Furniture-making both inspired and financed the artist ’s
practice. Artschwager went to school in New York and Paris in the 1940s, finally settling in the former city. He got married, had a child, and temporarily relinquished his creative ambitions in order to support his burgeoning family, by making furniture and working at a bank.
Throughout the 1960s, Artschwager returned to sculpture, taking advantage of his now-significant woodworking skills. For gallery settings, Artschwager installed forms that alluded to the structure of cabinets, chairs, and other furniture. Description of Table (1964), for example, is a simple painted plywood cube, with black pigment conveying an empty space beneath a wooden “table,” and white that suggests a tablecloth on top. Artschwager also used Formica throughout his career, sampling the surface and texture of common countertops. Looking at his work, it’s difficult to tell what belongs in a living room and what should be in a museum. His artwork advocates diminishing the barriers between both.
In contrast, the
drew clear boundaries between his furniture and art practice. In the 1970s, he was already famous for his boxy sculptures: wall-mounted like shelves, or arrayed on the floor like unusable tables, benches, or storage units. During the decade, he moved from New York to West Texas with his family. Judd found no good furniture stores nearby, so he decided to make all his own furnishings. Out of necessity, then, he started constructing chairs, desks, and other functional pieces that shared many elements (sleekness, right angles, clean lines) with his artwork.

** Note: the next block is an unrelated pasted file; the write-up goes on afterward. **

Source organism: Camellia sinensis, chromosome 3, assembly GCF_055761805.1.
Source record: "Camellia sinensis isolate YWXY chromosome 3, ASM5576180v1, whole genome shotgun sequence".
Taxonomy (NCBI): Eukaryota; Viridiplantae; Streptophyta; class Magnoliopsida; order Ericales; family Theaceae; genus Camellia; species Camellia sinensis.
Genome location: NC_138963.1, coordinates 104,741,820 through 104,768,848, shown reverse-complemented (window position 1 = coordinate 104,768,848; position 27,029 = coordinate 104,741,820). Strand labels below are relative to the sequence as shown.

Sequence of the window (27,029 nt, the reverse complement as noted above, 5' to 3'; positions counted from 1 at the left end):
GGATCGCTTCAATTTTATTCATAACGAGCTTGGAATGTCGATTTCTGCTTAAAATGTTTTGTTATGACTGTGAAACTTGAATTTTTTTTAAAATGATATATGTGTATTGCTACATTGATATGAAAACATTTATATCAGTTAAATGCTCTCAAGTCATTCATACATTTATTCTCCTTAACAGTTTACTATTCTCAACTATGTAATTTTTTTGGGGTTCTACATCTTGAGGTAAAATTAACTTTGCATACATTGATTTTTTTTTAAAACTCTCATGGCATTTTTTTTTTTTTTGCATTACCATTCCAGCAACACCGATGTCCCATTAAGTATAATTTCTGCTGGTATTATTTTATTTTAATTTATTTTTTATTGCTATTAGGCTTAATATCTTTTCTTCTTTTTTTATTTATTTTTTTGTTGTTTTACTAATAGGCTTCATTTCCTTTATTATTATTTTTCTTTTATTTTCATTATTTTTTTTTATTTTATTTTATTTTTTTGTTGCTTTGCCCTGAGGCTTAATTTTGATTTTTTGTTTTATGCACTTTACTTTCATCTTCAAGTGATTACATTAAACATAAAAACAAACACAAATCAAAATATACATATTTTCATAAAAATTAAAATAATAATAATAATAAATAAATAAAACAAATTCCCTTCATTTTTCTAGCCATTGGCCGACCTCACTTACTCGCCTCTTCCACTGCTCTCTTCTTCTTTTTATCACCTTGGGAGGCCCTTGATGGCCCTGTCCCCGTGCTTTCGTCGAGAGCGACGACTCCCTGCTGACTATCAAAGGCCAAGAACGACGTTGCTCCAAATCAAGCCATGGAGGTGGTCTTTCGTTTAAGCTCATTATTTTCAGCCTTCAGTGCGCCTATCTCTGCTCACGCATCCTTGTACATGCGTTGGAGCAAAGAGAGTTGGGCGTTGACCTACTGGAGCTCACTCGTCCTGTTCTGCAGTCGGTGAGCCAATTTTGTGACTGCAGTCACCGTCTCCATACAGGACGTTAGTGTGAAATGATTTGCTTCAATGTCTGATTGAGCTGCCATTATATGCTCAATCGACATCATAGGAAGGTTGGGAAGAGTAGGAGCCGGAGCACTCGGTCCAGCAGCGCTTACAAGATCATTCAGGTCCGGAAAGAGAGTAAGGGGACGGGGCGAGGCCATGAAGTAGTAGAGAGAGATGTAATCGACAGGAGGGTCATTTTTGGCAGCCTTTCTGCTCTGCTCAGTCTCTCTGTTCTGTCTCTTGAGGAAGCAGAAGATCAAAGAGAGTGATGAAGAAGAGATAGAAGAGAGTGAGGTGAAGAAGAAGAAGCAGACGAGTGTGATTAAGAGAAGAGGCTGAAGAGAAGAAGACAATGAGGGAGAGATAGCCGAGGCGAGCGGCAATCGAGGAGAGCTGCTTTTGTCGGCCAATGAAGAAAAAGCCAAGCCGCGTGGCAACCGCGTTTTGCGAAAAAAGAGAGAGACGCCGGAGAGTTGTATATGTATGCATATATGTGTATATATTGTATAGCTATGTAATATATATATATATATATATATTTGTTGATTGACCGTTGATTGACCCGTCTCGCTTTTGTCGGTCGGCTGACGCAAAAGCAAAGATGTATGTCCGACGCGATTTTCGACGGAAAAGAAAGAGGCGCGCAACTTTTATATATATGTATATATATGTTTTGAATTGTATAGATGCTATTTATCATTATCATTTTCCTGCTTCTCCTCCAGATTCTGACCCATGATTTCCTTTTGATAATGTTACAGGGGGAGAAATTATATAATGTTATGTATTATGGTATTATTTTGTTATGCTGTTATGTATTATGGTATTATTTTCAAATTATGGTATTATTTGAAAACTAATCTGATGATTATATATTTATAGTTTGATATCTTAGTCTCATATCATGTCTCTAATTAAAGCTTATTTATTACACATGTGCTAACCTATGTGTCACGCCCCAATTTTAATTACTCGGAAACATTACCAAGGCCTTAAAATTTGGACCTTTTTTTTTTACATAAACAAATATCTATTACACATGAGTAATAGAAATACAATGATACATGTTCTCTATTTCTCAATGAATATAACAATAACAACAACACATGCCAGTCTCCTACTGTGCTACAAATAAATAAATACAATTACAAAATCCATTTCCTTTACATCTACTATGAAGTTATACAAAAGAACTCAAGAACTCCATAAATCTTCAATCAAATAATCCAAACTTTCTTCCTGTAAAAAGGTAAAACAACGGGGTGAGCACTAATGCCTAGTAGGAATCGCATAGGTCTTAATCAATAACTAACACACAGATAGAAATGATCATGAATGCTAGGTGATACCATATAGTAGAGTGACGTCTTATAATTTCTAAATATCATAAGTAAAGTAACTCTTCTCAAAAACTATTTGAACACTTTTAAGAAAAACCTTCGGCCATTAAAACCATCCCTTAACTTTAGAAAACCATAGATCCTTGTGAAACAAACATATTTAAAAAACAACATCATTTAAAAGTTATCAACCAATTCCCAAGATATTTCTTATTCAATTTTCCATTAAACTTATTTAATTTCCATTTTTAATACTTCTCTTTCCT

Yet he viewed his two different modes of making as discreet activities. “The intent of art is different from that of [furniture], which must be functional,” Judd wrote in his 1993 essay “It’s Hard to Find a Good Lamp.” Yet he also conceded (albeit cryptically): “The furniture is furniture and is only art in that architecture, ceramics, textiles, and many things are art.” His son, Flavin Judd, recalls that public reception for his father’s chairs and dressers was not initially positive. “The world is divided up in two lanes,” he told Artsy. “People like other people to stay in their own lane.”